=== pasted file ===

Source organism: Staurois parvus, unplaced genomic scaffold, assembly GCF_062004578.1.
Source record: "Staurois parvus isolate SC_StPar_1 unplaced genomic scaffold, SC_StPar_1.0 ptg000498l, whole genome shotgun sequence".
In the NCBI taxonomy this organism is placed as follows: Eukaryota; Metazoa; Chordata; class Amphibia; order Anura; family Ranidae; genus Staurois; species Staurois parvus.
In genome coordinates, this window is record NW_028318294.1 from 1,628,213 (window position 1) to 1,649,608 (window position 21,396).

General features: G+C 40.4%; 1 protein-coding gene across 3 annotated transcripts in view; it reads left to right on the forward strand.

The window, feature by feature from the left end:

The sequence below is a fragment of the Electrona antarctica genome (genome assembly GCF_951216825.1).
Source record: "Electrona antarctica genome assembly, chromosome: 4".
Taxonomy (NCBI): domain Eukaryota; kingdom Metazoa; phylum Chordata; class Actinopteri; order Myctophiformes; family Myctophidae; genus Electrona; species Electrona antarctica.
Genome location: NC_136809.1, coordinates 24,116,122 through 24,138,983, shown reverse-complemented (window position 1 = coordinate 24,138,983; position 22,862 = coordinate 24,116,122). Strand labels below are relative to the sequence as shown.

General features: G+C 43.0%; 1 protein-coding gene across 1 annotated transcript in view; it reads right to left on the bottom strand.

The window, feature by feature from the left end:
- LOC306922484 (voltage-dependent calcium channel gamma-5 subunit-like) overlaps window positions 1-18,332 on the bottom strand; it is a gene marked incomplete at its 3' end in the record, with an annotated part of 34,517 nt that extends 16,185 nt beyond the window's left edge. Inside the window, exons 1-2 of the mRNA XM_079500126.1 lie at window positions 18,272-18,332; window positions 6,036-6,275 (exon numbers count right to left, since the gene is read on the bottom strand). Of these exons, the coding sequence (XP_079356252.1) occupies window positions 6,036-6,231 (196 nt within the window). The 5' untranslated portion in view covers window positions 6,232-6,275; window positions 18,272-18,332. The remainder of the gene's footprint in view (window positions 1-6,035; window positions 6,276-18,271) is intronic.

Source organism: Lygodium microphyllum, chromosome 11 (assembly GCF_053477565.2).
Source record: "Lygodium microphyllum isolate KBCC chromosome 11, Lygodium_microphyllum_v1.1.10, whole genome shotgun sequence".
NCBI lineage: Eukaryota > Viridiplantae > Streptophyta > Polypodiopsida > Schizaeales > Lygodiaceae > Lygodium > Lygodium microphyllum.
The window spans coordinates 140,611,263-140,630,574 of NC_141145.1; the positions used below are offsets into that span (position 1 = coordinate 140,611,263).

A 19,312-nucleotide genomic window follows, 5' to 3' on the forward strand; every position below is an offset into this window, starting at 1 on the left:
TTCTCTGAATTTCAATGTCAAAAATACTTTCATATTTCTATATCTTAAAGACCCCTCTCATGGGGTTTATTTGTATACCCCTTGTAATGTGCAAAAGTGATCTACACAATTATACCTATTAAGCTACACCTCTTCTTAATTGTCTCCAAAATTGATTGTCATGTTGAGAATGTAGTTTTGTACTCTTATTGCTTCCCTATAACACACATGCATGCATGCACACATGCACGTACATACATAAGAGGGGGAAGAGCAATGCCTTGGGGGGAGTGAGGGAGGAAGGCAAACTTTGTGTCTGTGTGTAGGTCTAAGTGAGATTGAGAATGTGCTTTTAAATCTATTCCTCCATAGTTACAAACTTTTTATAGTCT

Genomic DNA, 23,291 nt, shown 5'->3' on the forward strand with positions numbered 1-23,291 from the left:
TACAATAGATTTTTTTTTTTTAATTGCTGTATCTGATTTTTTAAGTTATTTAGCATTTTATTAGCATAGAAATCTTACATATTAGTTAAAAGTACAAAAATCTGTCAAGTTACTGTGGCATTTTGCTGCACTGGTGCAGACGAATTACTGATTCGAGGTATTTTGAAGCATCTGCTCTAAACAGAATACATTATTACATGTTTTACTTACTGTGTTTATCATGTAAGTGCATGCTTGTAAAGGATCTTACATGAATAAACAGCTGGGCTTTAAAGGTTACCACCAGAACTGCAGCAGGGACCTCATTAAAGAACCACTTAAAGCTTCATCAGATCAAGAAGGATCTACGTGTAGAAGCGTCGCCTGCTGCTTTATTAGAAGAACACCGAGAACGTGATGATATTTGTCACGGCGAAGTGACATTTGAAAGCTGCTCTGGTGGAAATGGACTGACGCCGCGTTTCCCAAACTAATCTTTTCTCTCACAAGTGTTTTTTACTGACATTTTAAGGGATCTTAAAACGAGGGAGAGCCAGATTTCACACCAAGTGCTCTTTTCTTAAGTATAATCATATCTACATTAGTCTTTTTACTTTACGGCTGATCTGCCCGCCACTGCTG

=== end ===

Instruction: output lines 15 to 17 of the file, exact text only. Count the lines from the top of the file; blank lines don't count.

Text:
Source record: "Lygodium microphyllum isolate KBCC chromosome 11, Lygodium_microphyllum_v1.1.10, whole genome shotgun sequence".
NCBI lineage: Eukaryota > Viridiplantae > Streptophyta > Polypodiopsida > Schizaeales > Lygodiaceae > Lygodium > Lygodium microphyllum.
The window spans coordinates 140,611,263-140,630,574 of NC_141145.1; the positions used below are offsets into that span (position 1 = coordinate 140,611,263).